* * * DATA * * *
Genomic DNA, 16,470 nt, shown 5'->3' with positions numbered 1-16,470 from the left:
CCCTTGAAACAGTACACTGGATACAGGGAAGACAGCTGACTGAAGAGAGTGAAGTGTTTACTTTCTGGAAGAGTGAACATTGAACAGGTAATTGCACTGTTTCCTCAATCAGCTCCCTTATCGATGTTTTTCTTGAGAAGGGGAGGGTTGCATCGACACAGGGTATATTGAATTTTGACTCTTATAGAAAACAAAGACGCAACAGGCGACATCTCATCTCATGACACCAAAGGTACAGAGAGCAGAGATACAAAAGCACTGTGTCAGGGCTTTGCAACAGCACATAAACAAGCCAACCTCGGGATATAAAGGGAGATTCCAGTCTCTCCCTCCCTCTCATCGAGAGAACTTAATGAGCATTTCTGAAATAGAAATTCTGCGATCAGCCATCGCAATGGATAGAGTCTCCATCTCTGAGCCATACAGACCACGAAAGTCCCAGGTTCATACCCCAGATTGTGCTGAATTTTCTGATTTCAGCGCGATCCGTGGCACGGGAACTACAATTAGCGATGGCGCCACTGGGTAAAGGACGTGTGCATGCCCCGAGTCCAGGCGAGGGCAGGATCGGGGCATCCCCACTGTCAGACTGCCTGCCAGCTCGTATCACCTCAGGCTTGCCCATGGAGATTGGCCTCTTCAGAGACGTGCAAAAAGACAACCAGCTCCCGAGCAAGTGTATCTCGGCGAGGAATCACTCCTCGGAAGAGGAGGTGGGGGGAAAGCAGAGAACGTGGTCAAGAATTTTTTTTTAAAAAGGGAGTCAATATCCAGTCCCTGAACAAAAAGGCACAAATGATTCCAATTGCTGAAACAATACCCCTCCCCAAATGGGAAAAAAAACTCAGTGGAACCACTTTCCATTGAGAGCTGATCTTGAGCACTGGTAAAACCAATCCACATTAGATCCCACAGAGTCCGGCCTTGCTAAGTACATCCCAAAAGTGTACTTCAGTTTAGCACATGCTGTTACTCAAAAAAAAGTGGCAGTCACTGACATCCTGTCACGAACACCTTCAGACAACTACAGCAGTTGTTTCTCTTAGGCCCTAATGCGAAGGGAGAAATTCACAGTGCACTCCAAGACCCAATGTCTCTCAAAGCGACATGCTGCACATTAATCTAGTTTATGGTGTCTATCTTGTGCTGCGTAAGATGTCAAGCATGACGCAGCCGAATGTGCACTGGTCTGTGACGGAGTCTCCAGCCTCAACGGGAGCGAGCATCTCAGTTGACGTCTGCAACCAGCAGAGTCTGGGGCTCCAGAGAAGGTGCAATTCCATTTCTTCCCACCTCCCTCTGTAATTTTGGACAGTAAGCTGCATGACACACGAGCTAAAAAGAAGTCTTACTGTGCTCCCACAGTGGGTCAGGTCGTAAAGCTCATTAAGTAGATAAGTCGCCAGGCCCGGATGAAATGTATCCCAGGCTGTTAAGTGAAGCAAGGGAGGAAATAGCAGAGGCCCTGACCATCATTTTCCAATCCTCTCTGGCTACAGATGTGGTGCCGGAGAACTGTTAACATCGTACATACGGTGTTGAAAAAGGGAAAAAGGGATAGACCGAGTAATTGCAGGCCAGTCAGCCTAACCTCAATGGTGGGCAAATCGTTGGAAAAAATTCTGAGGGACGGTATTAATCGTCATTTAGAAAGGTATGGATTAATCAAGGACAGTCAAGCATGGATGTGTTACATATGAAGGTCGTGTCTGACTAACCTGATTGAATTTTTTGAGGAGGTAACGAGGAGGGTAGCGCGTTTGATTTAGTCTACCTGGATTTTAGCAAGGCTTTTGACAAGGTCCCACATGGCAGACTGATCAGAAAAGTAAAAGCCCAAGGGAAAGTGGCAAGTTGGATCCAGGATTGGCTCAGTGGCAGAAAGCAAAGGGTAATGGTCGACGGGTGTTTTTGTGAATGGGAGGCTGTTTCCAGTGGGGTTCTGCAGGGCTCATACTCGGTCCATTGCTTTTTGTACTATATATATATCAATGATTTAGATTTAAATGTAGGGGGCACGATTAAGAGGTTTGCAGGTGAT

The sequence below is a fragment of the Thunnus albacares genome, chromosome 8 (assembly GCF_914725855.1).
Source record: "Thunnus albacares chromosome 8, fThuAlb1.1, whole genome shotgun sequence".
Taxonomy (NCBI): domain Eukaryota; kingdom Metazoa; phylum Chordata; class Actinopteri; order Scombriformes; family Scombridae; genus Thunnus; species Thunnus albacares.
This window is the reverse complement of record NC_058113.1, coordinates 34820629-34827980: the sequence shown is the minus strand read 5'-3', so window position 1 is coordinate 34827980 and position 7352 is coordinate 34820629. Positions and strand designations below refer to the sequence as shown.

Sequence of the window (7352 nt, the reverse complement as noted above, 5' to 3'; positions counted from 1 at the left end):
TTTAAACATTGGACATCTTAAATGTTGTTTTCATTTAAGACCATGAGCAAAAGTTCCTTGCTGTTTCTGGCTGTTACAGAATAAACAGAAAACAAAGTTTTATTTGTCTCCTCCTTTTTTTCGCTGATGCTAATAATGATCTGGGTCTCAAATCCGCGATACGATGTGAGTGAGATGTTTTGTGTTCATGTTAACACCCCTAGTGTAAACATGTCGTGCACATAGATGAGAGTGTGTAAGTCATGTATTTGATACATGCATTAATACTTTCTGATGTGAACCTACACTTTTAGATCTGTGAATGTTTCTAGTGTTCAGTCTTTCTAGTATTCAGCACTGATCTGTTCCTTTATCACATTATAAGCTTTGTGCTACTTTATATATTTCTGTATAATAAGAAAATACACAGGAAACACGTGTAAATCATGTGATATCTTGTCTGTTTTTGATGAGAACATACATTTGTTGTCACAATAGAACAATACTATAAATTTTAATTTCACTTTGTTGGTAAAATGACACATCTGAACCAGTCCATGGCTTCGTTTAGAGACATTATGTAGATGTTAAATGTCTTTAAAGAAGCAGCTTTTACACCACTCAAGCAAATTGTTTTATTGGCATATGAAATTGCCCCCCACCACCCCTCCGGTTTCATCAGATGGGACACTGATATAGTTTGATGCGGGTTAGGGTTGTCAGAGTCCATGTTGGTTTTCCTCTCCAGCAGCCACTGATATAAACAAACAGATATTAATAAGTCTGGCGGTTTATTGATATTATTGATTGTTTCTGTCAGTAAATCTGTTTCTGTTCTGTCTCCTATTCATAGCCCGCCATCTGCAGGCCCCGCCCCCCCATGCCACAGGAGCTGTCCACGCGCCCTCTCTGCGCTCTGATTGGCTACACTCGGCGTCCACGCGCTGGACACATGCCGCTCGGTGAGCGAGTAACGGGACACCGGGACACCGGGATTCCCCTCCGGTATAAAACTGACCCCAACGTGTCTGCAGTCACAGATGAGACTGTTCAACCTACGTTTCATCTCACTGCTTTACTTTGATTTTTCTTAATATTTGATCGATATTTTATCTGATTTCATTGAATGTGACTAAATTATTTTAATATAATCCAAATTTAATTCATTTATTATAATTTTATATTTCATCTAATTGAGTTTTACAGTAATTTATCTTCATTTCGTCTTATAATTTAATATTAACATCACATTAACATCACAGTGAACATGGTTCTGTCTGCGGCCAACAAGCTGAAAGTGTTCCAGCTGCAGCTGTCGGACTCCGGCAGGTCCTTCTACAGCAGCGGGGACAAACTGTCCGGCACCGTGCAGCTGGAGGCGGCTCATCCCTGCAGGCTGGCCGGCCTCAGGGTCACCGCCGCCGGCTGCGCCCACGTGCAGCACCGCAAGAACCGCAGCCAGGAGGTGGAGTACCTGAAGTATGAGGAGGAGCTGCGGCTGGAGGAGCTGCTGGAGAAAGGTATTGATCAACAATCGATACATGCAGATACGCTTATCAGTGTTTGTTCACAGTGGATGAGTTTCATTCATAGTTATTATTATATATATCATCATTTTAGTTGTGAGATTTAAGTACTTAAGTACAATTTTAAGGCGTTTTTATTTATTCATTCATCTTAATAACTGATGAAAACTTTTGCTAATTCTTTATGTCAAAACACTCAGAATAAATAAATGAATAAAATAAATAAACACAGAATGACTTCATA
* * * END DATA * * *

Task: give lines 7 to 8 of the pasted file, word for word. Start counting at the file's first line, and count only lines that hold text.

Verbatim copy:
Sequence of the window (7352 nt, the reverse complement as noted above, 5' to 3'; positions counted from 1 at the left end):
TTTAAACATTGGACATCTTAAATGTTGTTTTCATTTAAGACCATGAGCAAAAGTTCCTTGCTGTTTCTGGCTGTTACAGAATAAACAGAAAACAAAGTTTTATTTGTCTCCTCCTTTTTTTCGCTGATGCTAATAATGATCTGGGTCTCAAATCCGCGATACGATGTGAGTGAGATGTTTTGTGTTCATGTTAACACCCCTAGTGTAAACATGTCGTGCACATAGATGAGAGTGTGTAAGTCATGTATTTGATACATGCATTAATACTTTCTGATGTGAACCTACACTTTTAGATCTGTGAATGTTTCTAGTGTTCAGTCTTTCTAGTATTCAGCACTGATCTGTTCCTTTATCACATTATAAGCTTTGTGCTACTTTATATATTTCTGTATAATAAGAAAATACACAGGAAACACGTGTAAATCATGTGATATCTTGTCTGTTTTTGATGAGAACATACATTTGTTGTCACAATAGAACAATACTATAAATTTTAATTTCACTTTGTTGGTAAAATGACACATCTGAACCAGTCCATGGCTTCGTTTAGAGACATTATGTAGATGTTAAATGTCTTTAAAGAAGCAGCTTTTACACCACTCAAGCAAATTGTTTTATTGGCATATGAAATTGCCCCCCACCACCCCTCCGGTTTCATCAGATGGGACACTGATATAGTTTGATGCGGGTTAGGGTTGTCAGAGTCCATGTTGGTTTTCCTCTCCAGCAGCCACTGATATAAACAAACAGATATTAATAAGTCTGGCGGTTTATTGATATTATTGATTGTTTCTGTCAGTAAATCTGTTTCTGTTCTGTCTCCTATTCATAGCCCGCCATCTGCAGGCCCCGCCCCCCCATGCCACAGGAGCTGTCCACGCGCCCTCTCTGCGCTCTGATTGGCTACACTCGGCGTCCACGCGCTGGACACATGCCGCTCGGTGAGCGAGTAACGGGACACCGGGACACCGGGATTCCCCTCCGGTATAAAACTGACCCCAACGTGTCTGCAGTCACAGATGAGACTGTTCAACCTACGTTTCATCTCACTGCTTTACTTTGATTTTTCTTAATATTTGATCGATATTTTATCTGATTTCATTGAATGTGACTAAATTATTTTAATATAATCCAAATTTAATTCATTTATTATAATTTTATATTTCATCTAATTGAGTTTTACAGTAATTTATCTTCATTTCGTCTTATAATTTAATATTAACATCACATTAACATCACAGTGAACATGGTTCTGTCTGCGGCCAACAAGCTGAAAGTGTTCCAGCTGCAGCTGTCGGACTCCGGCAGGTCCTTCTACAGCAGCGGGGACAAACTGTCCGGCACCGTGCAGCTGGAGGCGGCTCATCCCTGCAGGCTGGCCGGCCTCAGGGTCACCGCCGCCGGCTGCGCCCACGTGCAGCACCGCAAGAACCGCAGCCAGGAGGTGGAGTACCTGAAGTATGAGGAGGAGCTGCGGCTGGAGGAGCTGCTGGAGAAAGGTATTGATCAACAATCGATACATGCAGATACGCTTATCAGTGTTTGTTCACAGTGGATGAGTTTCATTCATAGTTATTATTATATATATCATCATTTTAGTTGTGAGATTTAAGTACTTAAGTACAATTTTAAGGCGTTTTTATTTATTCATTCATCTTAATAACTGATGAAAACTTTTGCTAATTCTTTATGTCAAAACACTCAGAATAAATAAATGAATAAAATAAATAAACACAGAATGACTTCATA